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¡Gracias, Ramón Urías!

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With the reliable righty’s season over thanks to a leg injury, it’s time to appreciate what he put up over 85 games.

MLB: Baltimore Orioles at Detroit Tigers Rick Osentoski-USA TODAY Sports

On September 12, MLB.com published one of those listicle-type pieces on every team’s “most overlooked player.” Often for such pieces, what national media outlets dig up on the Orioles is disappointing: “10 future members of the 40-homer club” “The 12 best trade deadline acquisitions” “Every MLB team’s ‘likeliest’ Hall of Famer.” Yeah, right. Partly this is because the Orioles are a national afterthought. Partly it’s because these pieces are always to some degree trying to jam a square peg in a round hole. Partly it’s because our team just doesn’t have that many great players right now.

In this case, MLB.com’s writers lucked out and landed on a player who’s both good and actually lives up to the headline. Ramón Urías was an unexpectedly valuable contributor to this Orioles team, a guy with zero pedigree as a 2010 minor-league free agent signing with the Cardinals who played exactly zero MLB games before joining the O’s in 2020. And judging from things like press coverage, fans on social media, and postgame statements by Orioles brass, he’s still under the radar.

The Orioles did a lot of bargain-bin shopping this season—and most of what they turned up were not “finds.” Here are all the waiver-wire pickups who played for them this season:

Rio Ruiz, Pat Valaika, Ramón Urías, Domingo Leyba, Kelvin Gutiérrez, Jorge López, Tyler Wells, Mac Sceroler, Mickey Jannis, Tom Eshelman, Shaun Anderson, Shawn Armstrong, Brandon Waddell, Dusten Knight, Conner Greene, Pedro Severino, Spenser Watkins, Marcos Diplán, Jorge Mateo, Konner Wade, Manny Barreda, Eric Hanhold, Zack Burdi, Fernando Abad, César Valdez, Brooks Kriske, Chris Ellis

Put it this way: take out the also-unexpected contributions of Chris Ellis and Tyler Wells, add up all the rest, and they’re worth -4.6 of WAR.

Ramón Urías has been worth 2.0 wins above replacement on his own. His main contribution this year was not a small one: stabilizing an Orioles infield full of holes, especially at second base. Early on, this infield was bad on all sides of the ball. After June 27, Urías replaced the injured Freddy Galvis at short so capably that the Birds decided they could part with Galvis in a mid-season trade, as they’d hoped to do all along. This freed them up to move on from folks like Rio Ruiz, Stevie Wilkerson, Domingo Leyba and Pat Valaika.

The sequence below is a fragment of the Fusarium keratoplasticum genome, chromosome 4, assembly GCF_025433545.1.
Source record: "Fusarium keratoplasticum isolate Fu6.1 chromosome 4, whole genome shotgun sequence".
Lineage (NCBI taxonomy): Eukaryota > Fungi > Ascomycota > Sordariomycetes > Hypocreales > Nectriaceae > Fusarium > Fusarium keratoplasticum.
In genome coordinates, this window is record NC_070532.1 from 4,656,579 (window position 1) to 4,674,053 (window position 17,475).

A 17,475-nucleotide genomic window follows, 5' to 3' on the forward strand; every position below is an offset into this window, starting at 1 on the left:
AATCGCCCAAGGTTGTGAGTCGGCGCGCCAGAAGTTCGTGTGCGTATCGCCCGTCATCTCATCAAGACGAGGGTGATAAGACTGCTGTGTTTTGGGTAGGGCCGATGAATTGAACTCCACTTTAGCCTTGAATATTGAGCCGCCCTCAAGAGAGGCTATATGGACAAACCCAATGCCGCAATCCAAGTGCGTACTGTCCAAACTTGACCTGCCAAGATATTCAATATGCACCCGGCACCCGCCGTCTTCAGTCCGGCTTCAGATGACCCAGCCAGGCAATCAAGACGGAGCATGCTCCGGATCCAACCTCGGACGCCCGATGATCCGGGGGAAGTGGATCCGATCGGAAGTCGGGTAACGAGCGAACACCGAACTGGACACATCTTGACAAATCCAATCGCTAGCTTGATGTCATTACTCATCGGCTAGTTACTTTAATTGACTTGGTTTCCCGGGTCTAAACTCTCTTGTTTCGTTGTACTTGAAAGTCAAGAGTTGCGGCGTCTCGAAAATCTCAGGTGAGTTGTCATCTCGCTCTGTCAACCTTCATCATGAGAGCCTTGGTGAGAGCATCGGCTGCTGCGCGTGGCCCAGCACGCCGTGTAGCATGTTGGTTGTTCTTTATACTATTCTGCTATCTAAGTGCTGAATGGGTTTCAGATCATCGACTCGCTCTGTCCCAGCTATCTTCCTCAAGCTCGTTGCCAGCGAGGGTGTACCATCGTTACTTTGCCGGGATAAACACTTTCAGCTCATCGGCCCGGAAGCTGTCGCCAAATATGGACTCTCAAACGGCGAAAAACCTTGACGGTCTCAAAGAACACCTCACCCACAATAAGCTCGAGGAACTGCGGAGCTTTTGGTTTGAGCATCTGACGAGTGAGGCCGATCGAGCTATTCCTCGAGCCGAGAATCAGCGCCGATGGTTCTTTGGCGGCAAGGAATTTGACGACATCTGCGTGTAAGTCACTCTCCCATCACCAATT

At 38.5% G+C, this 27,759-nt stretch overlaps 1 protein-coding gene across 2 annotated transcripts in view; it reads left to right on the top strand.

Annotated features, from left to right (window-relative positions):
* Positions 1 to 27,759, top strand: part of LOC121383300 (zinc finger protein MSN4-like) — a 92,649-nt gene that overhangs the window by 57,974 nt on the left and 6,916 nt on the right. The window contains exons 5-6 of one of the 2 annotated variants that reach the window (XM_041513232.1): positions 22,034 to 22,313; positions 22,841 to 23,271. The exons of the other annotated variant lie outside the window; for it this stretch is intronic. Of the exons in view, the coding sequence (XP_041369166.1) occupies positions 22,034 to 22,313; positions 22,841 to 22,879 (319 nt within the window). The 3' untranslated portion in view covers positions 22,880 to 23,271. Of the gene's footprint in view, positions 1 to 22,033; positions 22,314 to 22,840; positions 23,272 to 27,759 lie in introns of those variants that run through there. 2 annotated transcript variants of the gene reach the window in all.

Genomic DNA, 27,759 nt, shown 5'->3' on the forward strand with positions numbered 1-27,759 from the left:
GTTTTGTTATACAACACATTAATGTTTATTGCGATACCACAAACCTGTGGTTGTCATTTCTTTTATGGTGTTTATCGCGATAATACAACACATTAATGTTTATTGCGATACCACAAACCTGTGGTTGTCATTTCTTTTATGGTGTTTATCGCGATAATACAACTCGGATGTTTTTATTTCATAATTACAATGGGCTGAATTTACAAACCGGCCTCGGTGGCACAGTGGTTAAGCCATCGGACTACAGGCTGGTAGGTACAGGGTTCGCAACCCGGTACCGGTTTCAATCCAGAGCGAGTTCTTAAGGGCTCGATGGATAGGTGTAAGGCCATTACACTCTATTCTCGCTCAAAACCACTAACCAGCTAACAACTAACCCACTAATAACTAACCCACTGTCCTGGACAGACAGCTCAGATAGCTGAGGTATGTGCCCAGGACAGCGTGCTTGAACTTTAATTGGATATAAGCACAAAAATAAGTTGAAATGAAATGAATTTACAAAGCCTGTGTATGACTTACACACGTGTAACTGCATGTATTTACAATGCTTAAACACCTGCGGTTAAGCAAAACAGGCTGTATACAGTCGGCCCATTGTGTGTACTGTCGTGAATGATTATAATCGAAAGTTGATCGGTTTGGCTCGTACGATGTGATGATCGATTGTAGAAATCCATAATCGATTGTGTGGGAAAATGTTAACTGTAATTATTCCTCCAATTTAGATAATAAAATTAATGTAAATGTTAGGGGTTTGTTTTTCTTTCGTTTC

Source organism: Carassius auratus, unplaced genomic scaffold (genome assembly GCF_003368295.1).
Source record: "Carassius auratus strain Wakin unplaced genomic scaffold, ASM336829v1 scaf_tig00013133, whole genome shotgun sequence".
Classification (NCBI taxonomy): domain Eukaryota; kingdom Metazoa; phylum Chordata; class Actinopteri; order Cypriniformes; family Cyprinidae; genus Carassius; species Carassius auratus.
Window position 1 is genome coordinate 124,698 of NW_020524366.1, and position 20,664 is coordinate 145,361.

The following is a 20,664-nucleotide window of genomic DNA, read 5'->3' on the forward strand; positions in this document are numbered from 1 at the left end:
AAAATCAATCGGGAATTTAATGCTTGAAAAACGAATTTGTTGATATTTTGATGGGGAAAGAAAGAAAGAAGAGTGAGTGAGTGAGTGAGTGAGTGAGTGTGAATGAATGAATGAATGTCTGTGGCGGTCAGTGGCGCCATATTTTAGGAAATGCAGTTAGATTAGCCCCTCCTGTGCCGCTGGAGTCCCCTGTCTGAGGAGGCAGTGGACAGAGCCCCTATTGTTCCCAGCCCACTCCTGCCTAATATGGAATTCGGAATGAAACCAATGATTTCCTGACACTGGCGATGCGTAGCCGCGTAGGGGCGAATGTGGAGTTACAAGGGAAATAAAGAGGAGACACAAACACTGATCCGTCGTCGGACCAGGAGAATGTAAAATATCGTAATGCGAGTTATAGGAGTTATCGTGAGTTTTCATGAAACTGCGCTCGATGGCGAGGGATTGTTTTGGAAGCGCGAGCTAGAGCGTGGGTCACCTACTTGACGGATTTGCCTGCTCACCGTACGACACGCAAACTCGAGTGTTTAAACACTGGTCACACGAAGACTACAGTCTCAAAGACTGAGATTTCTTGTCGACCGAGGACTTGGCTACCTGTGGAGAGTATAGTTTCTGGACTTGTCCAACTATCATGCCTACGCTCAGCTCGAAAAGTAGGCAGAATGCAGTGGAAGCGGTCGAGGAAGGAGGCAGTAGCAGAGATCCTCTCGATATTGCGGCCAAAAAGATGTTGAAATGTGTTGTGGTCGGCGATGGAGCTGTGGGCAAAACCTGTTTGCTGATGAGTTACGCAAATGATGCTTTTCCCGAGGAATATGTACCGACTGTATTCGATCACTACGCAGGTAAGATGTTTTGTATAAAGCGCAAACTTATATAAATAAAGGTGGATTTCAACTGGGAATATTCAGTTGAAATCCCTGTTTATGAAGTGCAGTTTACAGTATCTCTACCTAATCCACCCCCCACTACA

Let’s put this again in terms of WAR. The first half infield commonly looked like this: Valaika (-1.6 WAR), Galvis (1.0 WAR), and Maikel Franco (-1.6 WAR). The infield the Orioles trotted out for a good part of September: Ramón Urías (2.0 WAR), Jorge Mateo (0.4 WAR), Kélvin Gutiérrez (0.4 WAR). At least passes the eye test a little better, no?

Urías hit unexpectedly well over just 85 games. His OBP of .361 was second-best on the team behind only Mullins (.369), and not by much, evidently. If you took Urías’ base offensive totals and extrapolated over something like a full season, he’d have had 128 hits (tied for third best, with Ryan Mountcastle), 179 total bases (fifth), 49 walks (second), and 67 runs batted in (fourth).

It’s not just that these are nice numbers in themselves; it’s that Urías provided nice balance on an Orioles team that struggled to drive in runs, hit poorly with runners in scoring position, and also failed to take walks. Urías was the O’s singly most reliable hitter with RISP, with a .348 average and an .894 OPS. His walk rate of 9.5% is behind—you guessed it—only DJ Stewart (13.8%) and Ryan McKenna (12.3%)—OK, I definitely didn’t guess that. You can’t build a lineup entirely of Ryan Mountcastles (although I guess if you had nine Cedric Mullinses, start ‘em all), and Urías’ skill set brings important balance to this offense.

He did this while playing totally passable defense. Urías started 48 games at short, 32 at second, and 10 at third. Unsurprisingly, his worst position is the hardest: shortstop, where BRef has him at -3 defensive runs saved over a full year. He’s pretty much exactly average at second base: 0 runs saved. Surprisingly, he was great at third base, with a projected 32 defensive runs saved. Urías shouldn’t be the Orioles’ starting third baseman next season. But there is defensive value there, clearly.

Yes, he doesn’t have much pop, especially if you look at his RISP numbers, where his slugging is barely above his OBP: .444 and .449, respectively. At his current level of production, he’d have hit 12 homers over a full season. I think, though, from an infielder playing replacement-level defense who can drive in runs and get on base, you can live with that.

Amidst a long, gloomy season, the bright spots on this team have been the head-of-the-pack hitters: Cedric Mullins, Trey Mancini, Ryan Mountcastle, and Austin Hays. They deserve it. My point is that, statistically, Ramón is right behind them, and that’s no small feat. If Urías isn’t already in the conversation for the starting job at second base next season, he deserves to be. That’s all the more extraordinary given his total lack of pedigree. The Orioles have been plenty bad at unearthing diamonds in the rough this year. But they made have turned up one.